Boston's Sarah Beaulieu, 39, hopes to combat sexual violance with her project, "The Uncomfortable Conversation." (Hayden Mitman)

Joking that she’s been called the “Bro Whisperer,” Sarah Beaulieu, 39, of Boston, met with a roundtable of Philadelphians on Thursday morning to discuss her project, “The Uncomfortable Conversation,” and ways to talk about sexual violence.

 

With a series of 55 videos, Beaulieu said, she’s hoping to help people have conversations about sexual violence in America.

 

It’s something that grew from a TEDx talk that she gave last year after she realized that young men might respond better to talking about sexual violence if they are given information that’s presented in a way they can use.

 

“What I learned is that young men, in particular, were really hungry for more practical information,” she said in an interview Thursday.

 

Also, she said, while men often get grouped into sexual violence perpetrators or advocates, there are so many men who don’t fit those stereotypes. Instead, Beaulieu said, she’s learned many men, who might be silent on sexual violence issues, are simply hesitant to talk about these issues because they don’t want to say the wrong things.

 

“They were just unclear about how to plug in,” she said.

With titles like “How to advocate for survivors,” “How to bring up a friend’s sexual assault” and “How to support a girlfriend who is a survivor,” she hopes to help bridge that gap. Beaulieu said that her videos are intended to be “how to” videos that could help destroy rape culture.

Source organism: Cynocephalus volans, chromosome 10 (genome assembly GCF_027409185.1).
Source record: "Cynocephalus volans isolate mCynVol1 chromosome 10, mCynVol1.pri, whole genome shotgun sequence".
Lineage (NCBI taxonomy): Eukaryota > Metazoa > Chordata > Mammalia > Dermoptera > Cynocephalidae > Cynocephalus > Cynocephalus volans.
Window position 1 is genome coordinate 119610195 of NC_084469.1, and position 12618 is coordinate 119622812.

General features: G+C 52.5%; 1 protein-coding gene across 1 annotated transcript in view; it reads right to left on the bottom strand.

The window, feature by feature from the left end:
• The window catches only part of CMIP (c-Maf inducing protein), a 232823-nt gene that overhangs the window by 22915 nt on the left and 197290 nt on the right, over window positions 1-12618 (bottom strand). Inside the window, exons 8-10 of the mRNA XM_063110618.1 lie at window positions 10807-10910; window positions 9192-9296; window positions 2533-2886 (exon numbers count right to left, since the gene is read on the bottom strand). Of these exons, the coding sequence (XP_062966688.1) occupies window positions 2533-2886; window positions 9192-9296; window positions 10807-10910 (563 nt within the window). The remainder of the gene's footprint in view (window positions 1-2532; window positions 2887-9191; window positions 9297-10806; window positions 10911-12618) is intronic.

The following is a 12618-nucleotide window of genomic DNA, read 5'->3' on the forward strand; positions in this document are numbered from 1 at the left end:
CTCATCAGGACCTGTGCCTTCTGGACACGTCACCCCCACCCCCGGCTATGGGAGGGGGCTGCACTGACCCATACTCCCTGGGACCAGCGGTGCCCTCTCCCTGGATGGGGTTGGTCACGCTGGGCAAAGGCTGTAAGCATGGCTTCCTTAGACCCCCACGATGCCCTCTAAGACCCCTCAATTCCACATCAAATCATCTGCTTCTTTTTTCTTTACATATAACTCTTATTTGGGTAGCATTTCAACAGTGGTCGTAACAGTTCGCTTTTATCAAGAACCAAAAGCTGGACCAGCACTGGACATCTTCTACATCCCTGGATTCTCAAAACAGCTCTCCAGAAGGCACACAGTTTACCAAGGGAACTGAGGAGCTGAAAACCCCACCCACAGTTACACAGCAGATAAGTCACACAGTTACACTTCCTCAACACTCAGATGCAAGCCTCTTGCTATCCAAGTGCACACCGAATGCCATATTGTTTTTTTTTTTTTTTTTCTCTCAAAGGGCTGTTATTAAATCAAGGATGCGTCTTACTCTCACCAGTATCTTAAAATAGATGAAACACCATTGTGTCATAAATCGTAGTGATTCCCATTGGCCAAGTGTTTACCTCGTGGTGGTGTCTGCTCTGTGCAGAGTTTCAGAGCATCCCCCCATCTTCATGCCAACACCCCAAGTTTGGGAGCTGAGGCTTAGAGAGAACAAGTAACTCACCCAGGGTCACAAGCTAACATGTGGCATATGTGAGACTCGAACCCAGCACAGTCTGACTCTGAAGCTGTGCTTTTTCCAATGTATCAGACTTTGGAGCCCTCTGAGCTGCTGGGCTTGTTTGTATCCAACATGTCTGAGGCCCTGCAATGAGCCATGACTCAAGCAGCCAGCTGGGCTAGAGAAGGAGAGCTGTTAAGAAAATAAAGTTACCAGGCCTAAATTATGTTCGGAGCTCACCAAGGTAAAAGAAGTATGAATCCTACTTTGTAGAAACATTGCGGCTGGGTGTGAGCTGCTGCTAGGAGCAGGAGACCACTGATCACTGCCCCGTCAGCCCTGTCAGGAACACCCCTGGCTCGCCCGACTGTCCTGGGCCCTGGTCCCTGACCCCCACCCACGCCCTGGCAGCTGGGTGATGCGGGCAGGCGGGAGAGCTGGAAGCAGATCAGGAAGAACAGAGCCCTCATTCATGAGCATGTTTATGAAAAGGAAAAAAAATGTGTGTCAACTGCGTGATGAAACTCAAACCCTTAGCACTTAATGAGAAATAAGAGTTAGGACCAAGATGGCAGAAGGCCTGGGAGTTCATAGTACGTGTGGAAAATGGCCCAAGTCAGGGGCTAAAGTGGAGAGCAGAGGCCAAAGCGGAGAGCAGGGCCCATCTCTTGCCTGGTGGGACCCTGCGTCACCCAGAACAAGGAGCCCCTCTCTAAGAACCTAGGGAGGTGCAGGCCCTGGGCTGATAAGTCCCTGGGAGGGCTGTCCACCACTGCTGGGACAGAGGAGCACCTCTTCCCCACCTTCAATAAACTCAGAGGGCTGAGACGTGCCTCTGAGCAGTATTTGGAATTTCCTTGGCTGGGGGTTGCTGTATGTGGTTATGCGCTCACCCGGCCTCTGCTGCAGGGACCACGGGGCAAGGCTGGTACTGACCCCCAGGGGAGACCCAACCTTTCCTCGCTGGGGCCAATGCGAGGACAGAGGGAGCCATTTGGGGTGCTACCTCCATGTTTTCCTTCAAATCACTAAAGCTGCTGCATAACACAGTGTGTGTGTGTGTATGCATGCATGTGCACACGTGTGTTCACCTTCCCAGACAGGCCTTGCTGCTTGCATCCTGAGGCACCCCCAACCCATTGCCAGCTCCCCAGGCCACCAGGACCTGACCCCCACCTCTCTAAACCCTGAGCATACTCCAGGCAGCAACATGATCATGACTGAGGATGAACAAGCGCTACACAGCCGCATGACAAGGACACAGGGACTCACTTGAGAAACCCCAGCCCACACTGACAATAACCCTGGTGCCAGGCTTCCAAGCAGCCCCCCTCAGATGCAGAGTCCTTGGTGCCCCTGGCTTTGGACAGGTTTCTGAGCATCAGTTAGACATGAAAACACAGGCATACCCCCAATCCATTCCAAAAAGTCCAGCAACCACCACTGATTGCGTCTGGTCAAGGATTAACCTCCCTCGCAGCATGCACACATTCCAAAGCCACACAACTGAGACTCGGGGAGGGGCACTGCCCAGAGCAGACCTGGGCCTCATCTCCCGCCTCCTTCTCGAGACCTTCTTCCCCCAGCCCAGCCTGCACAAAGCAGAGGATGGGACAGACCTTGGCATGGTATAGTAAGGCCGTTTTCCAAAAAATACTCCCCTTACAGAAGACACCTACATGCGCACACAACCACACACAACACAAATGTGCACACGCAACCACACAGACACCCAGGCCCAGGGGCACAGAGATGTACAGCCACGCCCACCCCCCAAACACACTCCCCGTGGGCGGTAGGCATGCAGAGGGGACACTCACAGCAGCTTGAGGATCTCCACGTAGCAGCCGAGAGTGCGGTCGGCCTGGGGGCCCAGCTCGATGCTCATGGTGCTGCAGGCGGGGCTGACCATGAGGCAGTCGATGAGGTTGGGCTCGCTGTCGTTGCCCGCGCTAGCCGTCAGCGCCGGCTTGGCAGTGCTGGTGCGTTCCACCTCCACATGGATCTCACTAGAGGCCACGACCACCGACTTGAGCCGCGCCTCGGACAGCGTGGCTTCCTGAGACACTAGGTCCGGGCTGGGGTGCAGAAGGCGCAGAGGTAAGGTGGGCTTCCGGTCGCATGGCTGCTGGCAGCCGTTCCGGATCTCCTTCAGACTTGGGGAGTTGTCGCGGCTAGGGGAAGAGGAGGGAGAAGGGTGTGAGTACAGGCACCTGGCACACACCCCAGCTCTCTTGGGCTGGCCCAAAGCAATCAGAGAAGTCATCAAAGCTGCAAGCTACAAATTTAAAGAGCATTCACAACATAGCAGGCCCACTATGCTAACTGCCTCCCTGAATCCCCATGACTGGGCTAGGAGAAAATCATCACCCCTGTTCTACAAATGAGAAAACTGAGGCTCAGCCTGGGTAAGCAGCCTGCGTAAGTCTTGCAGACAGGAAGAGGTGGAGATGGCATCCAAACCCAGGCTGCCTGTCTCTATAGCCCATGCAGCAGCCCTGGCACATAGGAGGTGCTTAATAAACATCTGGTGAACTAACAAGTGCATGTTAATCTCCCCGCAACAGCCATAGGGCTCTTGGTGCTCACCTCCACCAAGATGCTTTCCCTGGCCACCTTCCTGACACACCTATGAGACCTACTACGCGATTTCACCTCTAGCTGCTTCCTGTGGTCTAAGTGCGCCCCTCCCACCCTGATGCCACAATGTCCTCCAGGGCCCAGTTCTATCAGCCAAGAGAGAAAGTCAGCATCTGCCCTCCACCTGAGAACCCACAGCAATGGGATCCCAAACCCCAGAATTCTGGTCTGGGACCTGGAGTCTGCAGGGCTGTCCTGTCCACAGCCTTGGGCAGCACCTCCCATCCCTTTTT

One video is even entitled “How to get consent for a bro hug,” and she said while it might seem innocuous, showing how to get consent for something as simple as a "bro hug” helps teach how to be comfortable getting consent for other actions.

“Consent is the same concept no matter what you’re asking for,” she said.

She said that she thought about what the opposite of a world with a rape culture would look like, and determined a world built on “empathy, connection and safe and healthy boundaries” would be the result.

In support of that ideal, she said, the videos are intended to help supplement educators in colleges and schools throughout the country.

Children in grade school and high school, she said, could benefit the most from “The Uncomfortable Conversation” videos because, in most cases, these schools can’t afford to have staff specialists trained in dealing with sexual assault and violence issues.

“What we have now is not enough,” she said, commenting on most current sexual violence education in schools and colleges.

She hopes the video series can help supplement existing educational efforts.

“I’m trying to make a tool to amplify what people are already doing,” she said. “Conversations on this issue can be so therapeutic, but you’ve just got to get better at having them.”

Beaulieu’s videos are available for viewing on The Uncomfortable Conversation’s website at www.theuncomfortableconversation.org